African bees hold the key to unravelling resistance mechanisms to diseases that have decimated colonies in Europe and the United States, a new joint study by the International Centre of Insect Physiology and Ecology (ICIPE) and the Pennsylvania State University Center for Pollinator Research revealed
Findings from the study published in the scientific journal PLOS ONE indicated that the honey bee population in East Africa appear largely resistant or tolerant of parasites and pathogens that threaten bee populations in other parts of the world.
The East African bees are also not significantly affected by environmental toxins, according to the study.
“Our results suggest that the common causes for colony losses in the United States and Europe – parasites, pathogens and pesticides – do not seem to be affecting Kenyan bees, at least not yet,” said Christina Grozinger, professor of entomology and director of the Center for Pollinator Research at Penn State.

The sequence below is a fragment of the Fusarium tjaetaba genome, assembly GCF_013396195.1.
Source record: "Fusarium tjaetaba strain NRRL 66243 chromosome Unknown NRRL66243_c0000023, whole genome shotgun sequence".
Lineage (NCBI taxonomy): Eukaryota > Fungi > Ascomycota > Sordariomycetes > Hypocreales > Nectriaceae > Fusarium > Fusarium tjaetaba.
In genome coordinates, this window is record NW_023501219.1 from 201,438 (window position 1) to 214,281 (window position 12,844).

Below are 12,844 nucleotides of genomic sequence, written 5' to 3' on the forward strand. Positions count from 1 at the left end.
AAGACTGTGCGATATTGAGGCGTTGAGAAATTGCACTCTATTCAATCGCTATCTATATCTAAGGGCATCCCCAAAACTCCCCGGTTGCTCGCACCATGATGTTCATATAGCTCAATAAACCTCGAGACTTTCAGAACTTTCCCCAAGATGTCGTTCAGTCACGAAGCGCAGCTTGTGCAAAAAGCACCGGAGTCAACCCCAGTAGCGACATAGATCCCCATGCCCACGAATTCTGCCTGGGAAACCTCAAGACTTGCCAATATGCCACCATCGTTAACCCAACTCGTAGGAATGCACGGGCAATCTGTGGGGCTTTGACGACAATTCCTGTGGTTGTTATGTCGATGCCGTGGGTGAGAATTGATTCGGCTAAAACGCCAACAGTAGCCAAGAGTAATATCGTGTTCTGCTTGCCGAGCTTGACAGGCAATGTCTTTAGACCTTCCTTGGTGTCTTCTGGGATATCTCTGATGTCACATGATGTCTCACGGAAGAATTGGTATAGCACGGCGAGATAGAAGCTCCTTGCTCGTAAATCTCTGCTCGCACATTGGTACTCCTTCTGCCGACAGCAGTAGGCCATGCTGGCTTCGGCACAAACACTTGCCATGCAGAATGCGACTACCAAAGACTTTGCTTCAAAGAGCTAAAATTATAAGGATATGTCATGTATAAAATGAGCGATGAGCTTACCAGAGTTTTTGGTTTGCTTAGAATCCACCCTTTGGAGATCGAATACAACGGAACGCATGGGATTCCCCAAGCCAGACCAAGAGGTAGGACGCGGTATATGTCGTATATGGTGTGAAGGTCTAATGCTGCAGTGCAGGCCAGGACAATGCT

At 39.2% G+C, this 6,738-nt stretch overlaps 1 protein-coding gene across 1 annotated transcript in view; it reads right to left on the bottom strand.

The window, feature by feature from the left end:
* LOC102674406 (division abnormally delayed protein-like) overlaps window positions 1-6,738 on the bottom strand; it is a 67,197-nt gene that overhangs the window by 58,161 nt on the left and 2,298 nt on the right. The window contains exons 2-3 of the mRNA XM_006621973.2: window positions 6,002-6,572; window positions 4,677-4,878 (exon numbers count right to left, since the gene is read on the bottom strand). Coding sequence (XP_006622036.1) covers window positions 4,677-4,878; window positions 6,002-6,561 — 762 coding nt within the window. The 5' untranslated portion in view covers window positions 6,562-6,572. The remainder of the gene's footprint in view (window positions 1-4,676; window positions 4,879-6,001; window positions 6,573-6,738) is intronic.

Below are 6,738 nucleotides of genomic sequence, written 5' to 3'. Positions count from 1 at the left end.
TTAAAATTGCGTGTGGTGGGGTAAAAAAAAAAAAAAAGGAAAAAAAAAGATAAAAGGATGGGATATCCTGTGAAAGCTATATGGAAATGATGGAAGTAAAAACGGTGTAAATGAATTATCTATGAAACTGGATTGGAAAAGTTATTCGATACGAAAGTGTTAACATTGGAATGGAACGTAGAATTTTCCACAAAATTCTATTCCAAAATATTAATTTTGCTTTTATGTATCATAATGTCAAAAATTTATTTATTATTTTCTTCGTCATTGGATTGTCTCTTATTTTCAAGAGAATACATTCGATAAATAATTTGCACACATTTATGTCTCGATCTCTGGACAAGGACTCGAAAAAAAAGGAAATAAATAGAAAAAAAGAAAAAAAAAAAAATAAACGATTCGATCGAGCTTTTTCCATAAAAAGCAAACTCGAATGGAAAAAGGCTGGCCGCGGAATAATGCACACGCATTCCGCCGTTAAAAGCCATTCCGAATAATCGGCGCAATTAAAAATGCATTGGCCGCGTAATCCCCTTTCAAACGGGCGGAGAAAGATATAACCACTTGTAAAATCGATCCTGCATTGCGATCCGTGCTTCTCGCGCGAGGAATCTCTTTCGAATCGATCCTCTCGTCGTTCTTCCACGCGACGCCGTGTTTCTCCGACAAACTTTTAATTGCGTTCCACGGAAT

Researchers further noted that while more than 90 per cent of the honey bee colonies in the US contain pesticide residues, only four chemical residues were detected in the colonies sampled among the East African bees.
“The low level of pesticides in hives from across Kenya, particularly when compared to levels in developed countries, suggests pesticide residues play only a limited role in honey bee health in Kenya at this time,” noted the study.